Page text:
This recommendation is consistent with a recent Central Electricity Authority (CEA) study that estimates the optimal generation capacity mix under various technology scenarios, including the issue of intermittency associated with renewable energy sources and other constraints, to meet electricity demand in FY29/30. According to the CEA, installed capacity and the generation mix is changing, and the optimal mix will be for thermal capacity to decline, while the share of renewable energy increases.
The five-year vision document recently prepared by the Ministry of Power and the Ministry of New and Renewable Energy for reforming the country’s power sector is also in sync with the above studies.
Targets: more renewables, efficiency, optimised mix
With falling plant load factor (PLF) and stressed assets, the document suggests shifting away from generation towards efficient supply and optimum generation mix. Further, the document stresses that capacity allocation of transmission infrastructure should be aligned with growth in renewable energy projects. It also talks about facilitating lending to the renewable energy sector.
The tide is changing and India is witnessing a transition in energy investment, with renewable energy attracting more private capital compared to fossil fuels.
Investment: coal plummets to 20%, renewables get 80%
A recent study by the Centre for Financial Accountability (CFA) analysing 54 energy projects for coal power and renewable energy in 2018, found that 80% of the total lending of INR 30,534 crore (USD 4.4 billion) was attributed to renewable energy projects. Coal-fired power projects received a meagre 20% of total lending, with primary finance to coal power shrinking by 93% compared to its 2017 value.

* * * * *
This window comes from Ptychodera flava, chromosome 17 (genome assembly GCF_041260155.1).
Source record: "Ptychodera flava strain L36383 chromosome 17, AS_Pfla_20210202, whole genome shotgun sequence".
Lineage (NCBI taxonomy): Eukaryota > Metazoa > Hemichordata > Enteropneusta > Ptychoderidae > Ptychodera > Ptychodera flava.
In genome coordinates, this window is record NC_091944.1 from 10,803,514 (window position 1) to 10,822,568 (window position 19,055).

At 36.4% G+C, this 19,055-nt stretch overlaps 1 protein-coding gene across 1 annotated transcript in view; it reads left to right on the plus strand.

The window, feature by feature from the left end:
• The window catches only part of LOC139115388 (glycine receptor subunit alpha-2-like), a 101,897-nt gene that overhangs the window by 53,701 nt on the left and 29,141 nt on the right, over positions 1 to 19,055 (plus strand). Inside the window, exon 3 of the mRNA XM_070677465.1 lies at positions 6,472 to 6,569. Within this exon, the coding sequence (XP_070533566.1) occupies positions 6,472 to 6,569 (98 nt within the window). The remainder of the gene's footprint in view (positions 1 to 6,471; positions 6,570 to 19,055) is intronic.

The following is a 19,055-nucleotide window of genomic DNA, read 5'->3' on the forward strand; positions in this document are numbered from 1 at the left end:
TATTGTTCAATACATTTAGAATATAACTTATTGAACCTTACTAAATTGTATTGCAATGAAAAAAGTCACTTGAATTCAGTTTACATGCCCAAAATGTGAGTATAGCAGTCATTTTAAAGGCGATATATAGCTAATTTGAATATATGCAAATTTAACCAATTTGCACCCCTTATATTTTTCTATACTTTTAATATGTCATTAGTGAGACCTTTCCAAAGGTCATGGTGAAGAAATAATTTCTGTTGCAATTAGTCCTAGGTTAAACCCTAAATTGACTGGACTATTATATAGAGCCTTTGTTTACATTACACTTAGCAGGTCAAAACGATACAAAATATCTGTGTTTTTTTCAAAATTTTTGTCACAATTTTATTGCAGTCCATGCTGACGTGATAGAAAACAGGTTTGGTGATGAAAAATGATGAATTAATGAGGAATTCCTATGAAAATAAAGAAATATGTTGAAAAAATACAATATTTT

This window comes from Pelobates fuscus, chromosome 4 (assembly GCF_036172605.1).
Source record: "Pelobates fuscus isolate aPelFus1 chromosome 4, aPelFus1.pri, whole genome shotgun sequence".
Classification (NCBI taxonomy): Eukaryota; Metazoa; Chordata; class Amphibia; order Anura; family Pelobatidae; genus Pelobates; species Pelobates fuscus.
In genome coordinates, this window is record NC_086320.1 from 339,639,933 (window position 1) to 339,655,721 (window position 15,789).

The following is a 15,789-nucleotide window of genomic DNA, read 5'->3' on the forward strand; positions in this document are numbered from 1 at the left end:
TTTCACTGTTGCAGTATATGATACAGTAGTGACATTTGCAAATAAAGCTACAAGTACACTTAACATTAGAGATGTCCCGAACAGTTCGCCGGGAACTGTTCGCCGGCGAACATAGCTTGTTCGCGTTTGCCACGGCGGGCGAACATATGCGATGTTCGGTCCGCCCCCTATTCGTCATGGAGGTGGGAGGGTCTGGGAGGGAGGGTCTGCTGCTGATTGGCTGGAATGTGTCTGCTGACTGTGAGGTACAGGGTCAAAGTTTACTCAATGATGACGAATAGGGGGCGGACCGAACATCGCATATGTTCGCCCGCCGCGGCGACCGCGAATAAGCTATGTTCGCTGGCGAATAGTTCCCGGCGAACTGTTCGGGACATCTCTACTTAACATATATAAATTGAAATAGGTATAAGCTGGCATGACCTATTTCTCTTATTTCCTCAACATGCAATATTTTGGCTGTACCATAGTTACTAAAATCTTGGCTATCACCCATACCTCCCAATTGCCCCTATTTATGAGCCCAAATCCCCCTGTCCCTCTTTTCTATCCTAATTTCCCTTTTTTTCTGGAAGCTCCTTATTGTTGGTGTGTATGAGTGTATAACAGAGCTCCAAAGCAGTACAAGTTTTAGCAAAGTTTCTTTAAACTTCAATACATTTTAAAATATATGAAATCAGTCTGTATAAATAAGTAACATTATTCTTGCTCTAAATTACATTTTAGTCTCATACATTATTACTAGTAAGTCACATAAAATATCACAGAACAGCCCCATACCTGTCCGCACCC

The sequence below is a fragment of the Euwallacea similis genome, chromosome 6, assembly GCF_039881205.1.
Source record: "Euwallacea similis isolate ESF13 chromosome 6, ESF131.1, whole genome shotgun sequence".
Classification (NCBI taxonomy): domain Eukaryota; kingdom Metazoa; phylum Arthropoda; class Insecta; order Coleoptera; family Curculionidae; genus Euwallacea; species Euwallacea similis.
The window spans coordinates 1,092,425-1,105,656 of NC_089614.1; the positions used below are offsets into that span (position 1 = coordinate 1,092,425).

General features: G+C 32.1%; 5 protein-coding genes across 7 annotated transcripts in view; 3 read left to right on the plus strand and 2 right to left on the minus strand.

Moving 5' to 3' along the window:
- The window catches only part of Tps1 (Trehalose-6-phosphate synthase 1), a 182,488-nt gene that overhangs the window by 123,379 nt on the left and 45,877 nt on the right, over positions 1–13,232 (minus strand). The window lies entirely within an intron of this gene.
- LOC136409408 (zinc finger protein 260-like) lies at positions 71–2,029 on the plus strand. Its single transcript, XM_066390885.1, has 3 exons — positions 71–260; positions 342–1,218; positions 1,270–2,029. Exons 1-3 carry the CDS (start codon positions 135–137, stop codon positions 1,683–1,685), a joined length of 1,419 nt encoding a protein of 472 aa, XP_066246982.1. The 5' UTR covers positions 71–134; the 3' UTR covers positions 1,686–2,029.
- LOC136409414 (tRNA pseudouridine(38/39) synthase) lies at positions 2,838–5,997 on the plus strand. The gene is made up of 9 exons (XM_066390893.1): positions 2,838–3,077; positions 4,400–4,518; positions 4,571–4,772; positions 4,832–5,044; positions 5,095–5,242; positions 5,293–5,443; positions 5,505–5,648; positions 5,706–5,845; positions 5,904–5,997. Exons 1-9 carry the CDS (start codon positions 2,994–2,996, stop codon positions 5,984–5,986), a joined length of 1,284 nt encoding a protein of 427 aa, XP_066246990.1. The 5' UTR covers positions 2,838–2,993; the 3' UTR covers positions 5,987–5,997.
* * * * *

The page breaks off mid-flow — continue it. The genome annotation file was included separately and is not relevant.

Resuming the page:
In 2018, most coal-fired project loans came from majority-government and government-owned financial institutions. Majority-privately-owned commercial banks contributed 75% of all finance towards renewable energy projects.
These studies indicate growing consensus that coal is losing its charm in India.
In such a scenario, is it a smart move for India to open commercial coal mining to 100% foreign direct investment (FDI)? Global trends indicate that global capital is fleeing coal. Over 100 globally significant financial institutions have divested from thermal coal, including 40% of the top 40 global banks and 20 globally significant insurers. In this context, it could be challenging to attract foreign investment to a declining sector when India’s economic growth is slowing, and global investors are shying away from the dirtiest fossil fuel.
Support for renewables growth
The government should channel its resources to a greater off-take of renewable energy in India. This would in turn require grid strengthening, improved interstate transmission capacity, and ideally a stronger price signal to incentivise peaking power supply to reward fast ramping and on-demand peak supply. India also needs additional storage and demand side measures to supplement the increasing share of renewable energy into the grid.
India will then be able to address the issue of air pollution, adverse impacts on health and quality, and the reliable supply of energy effectively, while avoiding climate disaster.
Vibhuti Garg is an energy economist with IEEFA, and a senior energy specialist with the International Institute for Sustainable Development
This article is published with permission